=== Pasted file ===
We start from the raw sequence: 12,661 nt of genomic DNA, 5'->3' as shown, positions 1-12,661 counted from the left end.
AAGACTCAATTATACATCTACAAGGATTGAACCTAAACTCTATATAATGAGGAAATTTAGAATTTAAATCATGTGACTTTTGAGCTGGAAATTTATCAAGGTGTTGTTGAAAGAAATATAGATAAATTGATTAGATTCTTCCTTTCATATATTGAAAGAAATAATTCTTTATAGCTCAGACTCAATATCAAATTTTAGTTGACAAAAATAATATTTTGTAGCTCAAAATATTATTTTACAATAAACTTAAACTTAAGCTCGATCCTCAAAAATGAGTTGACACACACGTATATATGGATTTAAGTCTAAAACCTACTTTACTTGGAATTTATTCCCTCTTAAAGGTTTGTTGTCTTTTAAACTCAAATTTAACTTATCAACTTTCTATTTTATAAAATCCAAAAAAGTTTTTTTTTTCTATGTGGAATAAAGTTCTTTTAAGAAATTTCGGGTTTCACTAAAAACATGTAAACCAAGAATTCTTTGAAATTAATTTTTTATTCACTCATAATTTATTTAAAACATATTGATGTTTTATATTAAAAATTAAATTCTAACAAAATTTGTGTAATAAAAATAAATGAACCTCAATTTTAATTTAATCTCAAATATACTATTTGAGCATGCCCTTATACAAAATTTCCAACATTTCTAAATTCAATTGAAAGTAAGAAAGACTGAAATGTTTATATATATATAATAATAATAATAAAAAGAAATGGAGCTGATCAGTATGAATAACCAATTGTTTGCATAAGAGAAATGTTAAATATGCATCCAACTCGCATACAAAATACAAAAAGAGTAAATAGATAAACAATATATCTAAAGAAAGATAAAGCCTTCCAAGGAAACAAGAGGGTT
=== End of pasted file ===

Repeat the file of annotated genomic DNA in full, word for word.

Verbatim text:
We start from the raw sequence: 12,661 nt of genomic DNA, 5'->3' as shown, positions 1-12,661 counted from the left end.
AAGACTCAATTATACATCTACAAGGATTGAACCTAAACTCTATATAATGAGGAAATTTAGAATTTAAATCATGTGACTTTTGAGCTGGAAATTTATCAAGGTGTTGTTGAAAGAAATATAGATAAATTGATTAGATTCTTCCTTTCATATATTGAAAGAAATAATTCTTTATAGCTCAGACTCAATATCAAATTTTAGTTGACAAAAATAATATTTTGTAGCTCAAAATATTATTTTACAATAAACTTAAACTTAAGCTCGATCCTCAAAAATGAGTTGACACACACGTATATATGGATTTAAGTCTAAAACCTACTTTACTTGGAATTTATTCCCTCTTAAAGGTTTGTTGTCTTTTAAACTCAAATTTAACTTATCAACTTTCTATTTTATAAAATCCAAAAAAGTTTTTTTTTTCTATGTGGAATAAAGTTCTTTTAAGAAATTTCGGGTTTCACTAAAAACATGTAAACCAAGAATTCTTTGAAATTAATTTTTTATTCACTCATAATTTATTTAAAACATATTGATGTTTTATATTAAAAATTAAATTCTAACAAAATTTGTGTAATAAAAATAAATGAACCTCAATTTTAATTTAATCTCAAATATACTATTTGAGCATGCCCTTATACAAAATTTCCAACATTTCTAAATTCAATTGAAAGTAAGAAAGACTGAAATGTTTATATATATATAATAATAATAATAAAAAGAAATGGAGCTGATCAGTATGAATAACCAATTGTTTGCATAAGAGAAATGTTAAATATGCATCCAACTCGCATACAAAATACAAAAAGAGTAAATAGATAAACAATATATCTAAAGAAAGATAAAGCCTTCCAAGGAAACAAGAGGGTT